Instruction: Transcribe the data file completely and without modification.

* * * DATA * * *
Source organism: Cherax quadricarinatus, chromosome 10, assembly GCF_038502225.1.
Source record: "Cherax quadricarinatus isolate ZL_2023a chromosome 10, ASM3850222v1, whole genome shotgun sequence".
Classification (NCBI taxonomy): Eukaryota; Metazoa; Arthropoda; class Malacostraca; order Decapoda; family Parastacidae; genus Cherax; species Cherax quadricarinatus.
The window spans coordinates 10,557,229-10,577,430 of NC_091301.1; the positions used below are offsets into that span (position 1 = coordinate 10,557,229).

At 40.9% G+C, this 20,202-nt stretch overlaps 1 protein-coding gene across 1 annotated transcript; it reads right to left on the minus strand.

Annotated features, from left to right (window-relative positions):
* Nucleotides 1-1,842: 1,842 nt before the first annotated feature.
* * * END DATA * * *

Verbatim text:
Source organism: Cherax quadricarinatus, chromosome 10, assembly GCF_038502225.1.
Source record: "Cherax quadricarinatus isolate ZL_2023a chromosome 10, ASM3850222v1, whole genome shotgun sequence".
Classification (NCBI taxonomy): Eukaryota; Metazoa; Arthropoda; class Malacostraca; order Decapoda; family Parastacidae; genus Cherax; species Cherax quadricarinatus.
The window spans coordinates 10,557,229-10,577,430 of NC_091301.1; the positions used below are offsets into that span (position 1 = coordinate 10,557,229).

At 40.9% G+C, this 20,202-nt stretch overlaps 1 protein-coding gene across 1 annotated transcript; it reads right to left on the minus strand.

Annotated features, from left to right (window-relative positions):
* Nucleotides 1-1,842: 1,842 nt before the first annotated feature.